Encounter is bugged-out science fiction paranoia, stylish and sinewy, with an opening sequence that may have you bolting for the door, or at least the remote control. Something foreign has landed on our planet and got in the soil: microscopic mites. They infest insects, and we see the body of a prone, sleeping person get bitten, in a forensic sequence of effects shots which lead us deep down under the skin. A bug bursts in this host’s cushy innards, and wriggling microbes are suddenly everywhere.
Malik (Riz Ahmed) wakes up. He seems fine, if a little wired, and sprays himself thoroughly with insect repellent, checking his eyeballs in the mirror. He’s a veteran of the Marine Corps who’s done ten tours; they’ve made him alert to every danger, proactive about getting in front of a problem. The threat of alien organisms taking us over is a fairly major one.
Malik’s two young sons (Lucian-River Chauhan, Aditya Geddada) are growing up with their mother and stepdad in Oregon, but he’s not taking any chances with their safety, especially not after his ex-wife (Janina Gavankar) gets a bite on the back of the neck, and retires to bed feeling peaky.
That’s nearly as much of Encounter’s plot as I’m willing to dispense – any more would tip the wink about what British director Michael Pearce, in his follow-up to the excellent Beast (2017), has in mind. His script, co-written by the always-sharp Joe Barton (The Ritual, My Days of Mercy), is a clever exercise in switching tacks, not just sprinkling paranoia on as seasoning, but causing us to doubt what we genuinely know.
When a state trooper (Dash Mihok) pulls father and sons over at 3am, there’s something up with one of his eyes, but only Malik and the viewer are in a position to notice. The older boy, Jay, is in the back seat, running calculations on everything else that doesn’t add up.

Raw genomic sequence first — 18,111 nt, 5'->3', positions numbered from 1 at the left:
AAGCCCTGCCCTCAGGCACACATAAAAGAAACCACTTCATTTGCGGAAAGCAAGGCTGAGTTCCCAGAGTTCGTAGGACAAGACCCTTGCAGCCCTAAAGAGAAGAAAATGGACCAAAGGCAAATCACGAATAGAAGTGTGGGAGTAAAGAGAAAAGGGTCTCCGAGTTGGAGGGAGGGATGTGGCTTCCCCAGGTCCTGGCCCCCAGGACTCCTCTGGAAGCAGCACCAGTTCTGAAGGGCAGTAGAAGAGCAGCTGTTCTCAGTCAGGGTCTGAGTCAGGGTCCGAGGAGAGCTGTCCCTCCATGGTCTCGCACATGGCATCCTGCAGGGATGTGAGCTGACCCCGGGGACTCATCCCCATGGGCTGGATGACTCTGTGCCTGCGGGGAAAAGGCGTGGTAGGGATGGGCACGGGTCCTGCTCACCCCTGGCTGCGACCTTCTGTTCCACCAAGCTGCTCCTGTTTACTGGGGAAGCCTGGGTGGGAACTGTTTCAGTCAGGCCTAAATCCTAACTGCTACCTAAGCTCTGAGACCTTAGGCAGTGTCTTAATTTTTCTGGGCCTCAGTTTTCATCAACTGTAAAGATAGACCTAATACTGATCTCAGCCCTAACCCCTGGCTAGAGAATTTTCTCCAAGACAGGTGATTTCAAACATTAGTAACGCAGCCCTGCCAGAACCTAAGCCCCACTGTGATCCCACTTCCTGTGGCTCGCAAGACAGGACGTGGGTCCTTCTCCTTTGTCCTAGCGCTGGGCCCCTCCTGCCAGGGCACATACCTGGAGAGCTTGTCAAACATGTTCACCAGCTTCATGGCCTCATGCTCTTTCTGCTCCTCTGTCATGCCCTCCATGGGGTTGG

We’re fully aware what a live-wire Ahmed can be, but he grounds this intriguing genre piece by how stealthily he underplays it: part of Malik’s survival instinct, after all, is managing to tamp down any wild-eyed hysteria and make himself understood.
Pearce does a great job with the child actors, too, who are apart enough in age that one boy, on this unplanned road trip, can be delightfully carefree while the other quietly unravels. The film has extremely classy photography by Benjamin Krakun that deserves a big screen; the score’s epic crescendos, meanwhile – it’s by the reliably brooding Jed Kurzel (Snowtown; The Babadook) – are stilled by jolting cuts.
On the whole, perhaps it’s more polished than purposeful. There’s a sense of Pearce flexing what he can achieve on an Amazon budget, with Ahmed’s US co-stars (Octavia Spencer, Rory Cochrane) lending all the texture they can to pretty functional roles – as Malik’s parole officer (he’s been in Leavenworth, it turns out) and the FBI agent on his tail.
The way Ahmed plays Malik’s various run-ins with white cops and vigilantes, the film gains some juice as a study of alienation, even if it could have squeezed quite a bit more out of this. Otherwise, I kept admiring the craft and really not minding the haphazard journey; it’s a kick, in fact, watching Pearce think fast to make each individual sequence satisfy and just about shunt into the next.
It ends, as it must, in the Nevada desert, that old site of nuclear testing and Area 51, where many a 1950s B-movie staged its finale. Perhaps a giant ant or two wouldn’t have gone amiss, but the reality check Pearce orchestrates has a mandible grip of its own.
15 cert, 108 min. Dir: Michael Pearce Starring: Riz Ahmed, Octavia Spencer, Lucian-River Chauhan, Aditya Geddada, Rory Cochrane, Dash Mihok, Janina Gavankar. In cinemas from Dec 3, on Amazon Prime from Dec 10